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Numbers 8

Numbers 8:5-19, 23-26

5. And the LORD spake unto Moses, saying,

5. Loquutusque est praeterea Jehova ipsi Mosi, dicendo:

6. Take the Levites from among the children of Israel, and cleanse them.

6. Cape Levitas e medio filiorum Israel, et purifices illos.

7. And thus shalt thou do unto them, to cleanse them: Sprinkle water of purifying upon them, and let them shave all their flesh, and let them wash their clothes, and so make themselves clean.

7. Sic autem facies illis ut purifices illos: sparge super eos aquam purificationis, et transire faciant novaculam super totam carnem suam, laventque vestimenta sua, et purificentur.

8. Then let them take a young bullock with his meat offering, even. fine flour mingled with oil, and another young bullock shalt thou take for a sin offering.

8. Postea capient juvencum filium bovis, et minham ejus similam conspersam oleo: et juvencum alterura filium bovis capies in sacrificium pro peccato.

9. And thou shalt bring the Levites before the tabernacle of the congregation: and thou shalt gather the whole assembly of the children of Israel together.

9. Tunc offeres Levitas coram tabernaculo conventionis: et congregabis omnem coetum filiorum Israel.

10. And thou shalt bring the Levites before the LORD: and the children of Israel shall put their hands upon the Levites:

10. Offeres inquam Levitas eoram Jehova, et conjungent filii Israel marius suas super Levitas.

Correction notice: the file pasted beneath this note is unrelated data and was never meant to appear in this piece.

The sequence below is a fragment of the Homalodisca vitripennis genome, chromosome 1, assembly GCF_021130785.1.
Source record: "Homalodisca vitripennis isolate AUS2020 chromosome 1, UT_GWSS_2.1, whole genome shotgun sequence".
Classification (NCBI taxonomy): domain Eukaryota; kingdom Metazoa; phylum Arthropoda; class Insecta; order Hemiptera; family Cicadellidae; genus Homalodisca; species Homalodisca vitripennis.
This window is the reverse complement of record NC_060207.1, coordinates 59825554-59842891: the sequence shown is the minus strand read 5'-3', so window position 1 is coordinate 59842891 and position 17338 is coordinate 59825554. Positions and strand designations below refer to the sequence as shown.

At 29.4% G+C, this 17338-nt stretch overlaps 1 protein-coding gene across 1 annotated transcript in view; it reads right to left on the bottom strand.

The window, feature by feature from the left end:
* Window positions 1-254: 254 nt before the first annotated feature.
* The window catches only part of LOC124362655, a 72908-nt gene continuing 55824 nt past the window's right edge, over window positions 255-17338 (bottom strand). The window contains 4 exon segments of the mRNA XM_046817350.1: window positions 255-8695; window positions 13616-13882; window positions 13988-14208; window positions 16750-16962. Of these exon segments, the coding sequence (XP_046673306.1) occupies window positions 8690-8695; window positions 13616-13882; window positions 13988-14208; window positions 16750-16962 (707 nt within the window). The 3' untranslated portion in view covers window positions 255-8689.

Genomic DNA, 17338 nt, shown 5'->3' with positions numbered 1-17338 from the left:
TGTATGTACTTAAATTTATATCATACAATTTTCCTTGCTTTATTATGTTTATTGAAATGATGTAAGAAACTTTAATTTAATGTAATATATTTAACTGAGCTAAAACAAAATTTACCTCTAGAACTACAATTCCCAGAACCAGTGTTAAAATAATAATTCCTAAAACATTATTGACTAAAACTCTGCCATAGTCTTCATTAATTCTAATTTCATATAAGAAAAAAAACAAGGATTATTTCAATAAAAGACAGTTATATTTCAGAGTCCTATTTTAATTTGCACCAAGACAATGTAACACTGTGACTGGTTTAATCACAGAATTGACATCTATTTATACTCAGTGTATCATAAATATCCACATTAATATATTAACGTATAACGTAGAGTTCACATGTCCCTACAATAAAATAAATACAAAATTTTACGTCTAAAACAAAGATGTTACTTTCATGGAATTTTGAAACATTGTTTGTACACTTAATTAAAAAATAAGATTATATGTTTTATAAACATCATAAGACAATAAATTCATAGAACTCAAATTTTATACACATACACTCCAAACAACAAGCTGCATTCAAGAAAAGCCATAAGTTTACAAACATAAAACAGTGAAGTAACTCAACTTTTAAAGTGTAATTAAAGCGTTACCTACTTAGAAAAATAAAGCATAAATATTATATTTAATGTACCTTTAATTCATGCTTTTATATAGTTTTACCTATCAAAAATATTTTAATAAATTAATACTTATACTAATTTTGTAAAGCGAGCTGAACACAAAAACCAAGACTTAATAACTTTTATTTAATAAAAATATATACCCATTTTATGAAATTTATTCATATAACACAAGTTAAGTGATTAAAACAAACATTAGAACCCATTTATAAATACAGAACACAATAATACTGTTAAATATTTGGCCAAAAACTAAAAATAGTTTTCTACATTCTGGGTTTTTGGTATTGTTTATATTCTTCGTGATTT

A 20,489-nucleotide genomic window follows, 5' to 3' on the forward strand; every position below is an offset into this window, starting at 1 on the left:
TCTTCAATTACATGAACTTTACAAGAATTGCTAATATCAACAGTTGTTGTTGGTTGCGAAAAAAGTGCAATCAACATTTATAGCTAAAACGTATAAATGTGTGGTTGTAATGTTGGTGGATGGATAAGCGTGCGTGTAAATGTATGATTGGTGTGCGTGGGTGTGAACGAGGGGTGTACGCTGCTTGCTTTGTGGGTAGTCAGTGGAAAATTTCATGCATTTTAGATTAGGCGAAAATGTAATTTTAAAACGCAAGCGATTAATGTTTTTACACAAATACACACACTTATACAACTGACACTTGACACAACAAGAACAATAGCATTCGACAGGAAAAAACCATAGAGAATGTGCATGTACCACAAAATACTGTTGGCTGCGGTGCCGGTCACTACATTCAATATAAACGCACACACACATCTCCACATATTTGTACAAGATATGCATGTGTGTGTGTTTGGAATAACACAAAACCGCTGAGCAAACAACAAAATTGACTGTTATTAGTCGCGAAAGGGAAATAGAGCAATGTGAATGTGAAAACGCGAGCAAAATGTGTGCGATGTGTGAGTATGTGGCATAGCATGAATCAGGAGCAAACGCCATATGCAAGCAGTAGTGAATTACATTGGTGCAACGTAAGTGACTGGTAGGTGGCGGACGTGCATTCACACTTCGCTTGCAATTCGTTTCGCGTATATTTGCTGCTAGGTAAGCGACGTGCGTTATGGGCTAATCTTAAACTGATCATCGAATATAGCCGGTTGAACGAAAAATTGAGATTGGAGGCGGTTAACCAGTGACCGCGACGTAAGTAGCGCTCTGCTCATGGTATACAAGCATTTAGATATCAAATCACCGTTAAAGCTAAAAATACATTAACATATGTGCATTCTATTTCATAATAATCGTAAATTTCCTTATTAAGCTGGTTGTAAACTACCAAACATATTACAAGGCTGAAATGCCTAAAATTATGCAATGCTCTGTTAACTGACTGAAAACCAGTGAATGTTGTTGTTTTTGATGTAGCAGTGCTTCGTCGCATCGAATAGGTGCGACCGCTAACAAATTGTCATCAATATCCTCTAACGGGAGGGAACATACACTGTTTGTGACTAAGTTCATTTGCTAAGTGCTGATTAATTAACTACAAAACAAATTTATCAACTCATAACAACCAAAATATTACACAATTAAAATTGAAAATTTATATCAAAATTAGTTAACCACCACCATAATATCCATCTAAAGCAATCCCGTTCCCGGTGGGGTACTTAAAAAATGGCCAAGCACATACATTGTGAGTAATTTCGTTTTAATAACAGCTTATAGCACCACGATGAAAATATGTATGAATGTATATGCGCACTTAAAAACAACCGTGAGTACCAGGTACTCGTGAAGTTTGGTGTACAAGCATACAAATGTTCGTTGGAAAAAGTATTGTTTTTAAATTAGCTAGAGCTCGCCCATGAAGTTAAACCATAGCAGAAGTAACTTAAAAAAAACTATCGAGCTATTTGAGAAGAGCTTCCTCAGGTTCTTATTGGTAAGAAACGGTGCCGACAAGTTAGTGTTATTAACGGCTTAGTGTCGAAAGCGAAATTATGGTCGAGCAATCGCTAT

11. And Aaron shall offer the Levites before the LORD for an offering of the children of Israel, that they may execute the service of the LORD.

11. Offeretque Aharon Levitas in oblationem coram Jehova a filiis Israel, et ministrabunt in ministerio Jehovae.

12. And the Levites shall lay their hands upon the heads of the bullocks: and thou shalt offer the one for a sin offering, and the other for a burnt offering, unto the LORD, to make an atonement for the Levites.

12. Levitae autem conjungent manus suas super caput juvencorum: postea facies unum pro peccato, et alterum in holocaustum Jehovae ad expiandum Levitas.

13. And thou shalt set the Levites before Aaron, and before his sons, and offer them for an offering unto the LORD.

13. Statuesque Levitas coram Aharon et coram fillis ejus, et offeres illos oblationem Jehovae.

14. Thus shalt thou separate the Levites from among the children of Israel: and the Levites shall be mine.

14. Ac segregabis Levitas e medio filiorum Israel: erunt mei Levitae.